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6 Common Sense WebRTC Recommendations Worth a Read

September 23, 2015

The great thing about being part of a robust community like WebRTC has been the willingness, dare I say zeal, of various community members to share insights on everything from technical challenges to be overcome to how WebRTC can change for the better how organizations can do better business. In that light, I was delighted to read an item on AT&T’s developer community by guest poster Brent Kelly, President and Principal Analyst at KelCor, Inc. with the title, “6 Actionable WebRTC Recommenda?tions To Help Innovate and Disrupt How You Communicat?e.”  To paraphrase a line from the movie Jerry McGuire, he had me with the headline and the entire post is worth a read.

I will cut to the chase in a moment. As Kelly does an excellent job on the frontend describing what WebRTC is, how it can work with mobile devices and what developers should to get started.  In fact, a nice resource on the latter he cites is the AT&T Enhanced WebRTC API. As Kelly explains, this is the first WebRTC API developed by a service provider and it does in fact provide a number of capabilities not available with native WebRTC function calls.  

Details on the capabilities are explained but they include: A Directory to Connect with Other Users: Gateway Service to Enable Calls; Enabling Traditional Mid-call Controls; and Single Number Reach Service. All are interesting additions to basic WebRTC functionality. The fact that they are coming from a service provider is indicative of how dramatically the initial mindset about WebRTC was that it was a service provider killer, a myth that has been totally debunked as service providers like AT&T, Orange, Telstra and NTT to name a few have given WebRTC a warm embrace. Plus, as frequent readers of this space are aware, WebRTC is catching on significantly with contact centers in a variety of verticals as the need for full throttle omnichannel interactions becomes a business necessity.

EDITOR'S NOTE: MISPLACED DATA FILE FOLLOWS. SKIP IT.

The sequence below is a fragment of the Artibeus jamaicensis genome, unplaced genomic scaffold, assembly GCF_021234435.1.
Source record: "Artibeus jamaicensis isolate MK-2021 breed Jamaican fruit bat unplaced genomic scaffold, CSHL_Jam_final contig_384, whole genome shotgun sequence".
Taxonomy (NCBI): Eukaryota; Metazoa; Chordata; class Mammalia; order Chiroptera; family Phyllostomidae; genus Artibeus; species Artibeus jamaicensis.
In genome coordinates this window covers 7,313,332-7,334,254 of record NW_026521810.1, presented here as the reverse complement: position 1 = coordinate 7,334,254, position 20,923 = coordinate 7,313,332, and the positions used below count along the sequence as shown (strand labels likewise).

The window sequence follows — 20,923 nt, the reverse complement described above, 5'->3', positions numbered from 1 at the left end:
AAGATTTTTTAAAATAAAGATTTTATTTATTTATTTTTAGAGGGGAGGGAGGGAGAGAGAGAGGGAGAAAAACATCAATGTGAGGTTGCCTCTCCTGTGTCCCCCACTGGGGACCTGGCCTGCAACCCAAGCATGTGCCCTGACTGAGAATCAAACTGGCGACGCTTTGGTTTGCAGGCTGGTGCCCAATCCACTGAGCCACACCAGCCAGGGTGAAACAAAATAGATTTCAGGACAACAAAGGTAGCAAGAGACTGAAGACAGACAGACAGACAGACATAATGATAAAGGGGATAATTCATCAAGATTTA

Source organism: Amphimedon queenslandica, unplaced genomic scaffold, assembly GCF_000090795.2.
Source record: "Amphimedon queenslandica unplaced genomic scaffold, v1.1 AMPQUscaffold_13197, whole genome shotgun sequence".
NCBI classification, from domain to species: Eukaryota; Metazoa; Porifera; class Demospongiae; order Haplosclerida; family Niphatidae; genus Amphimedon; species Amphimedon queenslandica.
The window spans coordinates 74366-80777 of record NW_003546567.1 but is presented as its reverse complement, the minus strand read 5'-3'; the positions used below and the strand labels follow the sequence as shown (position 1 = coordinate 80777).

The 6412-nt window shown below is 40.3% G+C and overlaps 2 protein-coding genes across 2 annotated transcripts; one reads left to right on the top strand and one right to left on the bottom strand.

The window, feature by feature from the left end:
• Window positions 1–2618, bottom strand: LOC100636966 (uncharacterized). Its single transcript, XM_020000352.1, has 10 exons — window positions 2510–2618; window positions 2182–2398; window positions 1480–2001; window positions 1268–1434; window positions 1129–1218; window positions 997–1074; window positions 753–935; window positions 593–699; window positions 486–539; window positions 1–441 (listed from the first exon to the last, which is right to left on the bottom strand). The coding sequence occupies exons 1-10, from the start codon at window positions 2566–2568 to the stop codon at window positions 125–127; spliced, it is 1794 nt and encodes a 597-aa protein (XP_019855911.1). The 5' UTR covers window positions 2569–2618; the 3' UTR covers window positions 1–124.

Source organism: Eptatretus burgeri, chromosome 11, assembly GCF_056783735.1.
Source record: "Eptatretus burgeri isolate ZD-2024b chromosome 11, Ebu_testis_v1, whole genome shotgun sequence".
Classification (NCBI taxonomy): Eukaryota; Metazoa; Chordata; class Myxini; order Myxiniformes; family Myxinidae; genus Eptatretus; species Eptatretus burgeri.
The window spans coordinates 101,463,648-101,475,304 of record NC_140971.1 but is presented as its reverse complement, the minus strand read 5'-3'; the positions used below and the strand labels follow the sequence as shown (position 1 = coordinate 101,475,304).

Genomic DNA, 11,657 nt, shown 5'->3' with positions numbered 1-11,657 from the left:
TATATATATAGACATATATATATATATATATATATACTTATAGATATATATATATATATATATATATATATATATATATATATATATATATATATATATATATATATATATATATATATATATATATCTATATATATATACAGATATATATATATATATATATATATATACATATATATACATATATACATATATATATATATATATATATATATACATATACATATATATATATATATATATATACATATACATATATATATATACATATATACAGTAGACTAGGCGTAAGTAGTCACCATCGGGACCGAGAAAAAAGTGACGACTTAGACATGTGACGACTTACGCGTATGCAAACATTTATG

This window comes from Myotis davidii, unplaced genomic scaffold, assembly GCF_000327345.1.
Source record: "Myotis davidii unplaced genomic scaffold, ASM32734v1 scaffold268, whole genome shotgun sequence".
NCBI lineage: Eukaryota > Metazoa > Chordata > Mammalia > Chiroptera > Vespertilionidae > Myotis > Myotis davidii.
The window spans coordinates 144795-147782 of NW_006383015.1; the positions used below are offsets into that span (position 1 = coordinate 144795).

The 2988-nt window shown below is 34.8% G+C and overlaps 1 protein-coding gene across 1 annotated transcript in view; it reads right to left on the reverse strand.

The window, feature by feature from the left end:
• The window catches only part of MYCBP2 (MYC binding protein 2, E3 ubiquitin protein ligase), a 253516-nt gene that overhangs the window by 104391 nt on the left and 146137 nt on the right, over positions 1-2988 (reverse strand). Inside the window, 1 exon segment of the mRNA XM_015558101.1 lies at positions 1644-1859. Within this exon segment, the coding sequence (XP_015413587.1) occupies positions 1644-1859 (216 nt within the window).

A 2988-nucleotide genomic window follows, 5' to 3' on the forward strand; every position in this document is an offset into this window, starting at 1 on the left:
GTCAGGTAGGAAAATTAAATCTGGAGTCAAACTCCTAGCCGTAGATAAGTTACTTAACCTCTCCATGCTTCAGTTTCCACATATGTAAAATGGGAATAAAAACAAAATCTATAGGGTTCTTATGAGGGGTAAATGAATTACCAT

Image via Shutterstock

Now for those 6 “actionable” areas where Kelly says C-levels (CIOs, CMS and Chief Customer Officers) need to be evaluating how WebRTC can help them up their games.  Most are self-evident but they bear repetition:

  1. Familiarize yourself with the technology.
  2. Include WebRTC in the customer journey mapping of commerce sites.
  3. Get to know the WebRTC landscape.
  4. Understand the WebRTC roadmap for your contact center.
  5. Consider how WebRTC can allow you to more easily connect with partners and suppliers in your value chain.
  6. Deploy WebRTC for high-touch, high-value scenarios.

We all know that any new technology as, Gartner Group constantly likes to remind us, goes through a “hype curve” where promise tends not to live up to expectations regarding both time and capabilities. WebRTC when it came out just a few years ago was hailed by advocates as the next big revolution in communications while critics scoffed.  The realities have been that despite a few speed bumps and a few companies (can you say Apple?) who have yet to join the parade, while WebRTC may not be revolutionary it does hold the potential for being extremely transformative. The burgeoning ecosystem, particularly the traction with developers and now with service providers, is why.

It is more than likely in the not too distant future where open source solutions in an API-driven world are the norm, that we will all be taking WebRTC for granted as just another foundational piece of what I have called the evolving utility (as in like a service utility as well as being useful) “Infostructure.”  That in fact would be a nice measure of WebRTC success.  However, before we get there Kelly’s common sense approach makes sense.  Knowledge is power, and getting to know not just what WebRTC is and can do but can do for your organization in terms of enhancing how people and processes work is something that not just developers need to put near the top of their to-do lists. 




Edited by Maurice Nagle

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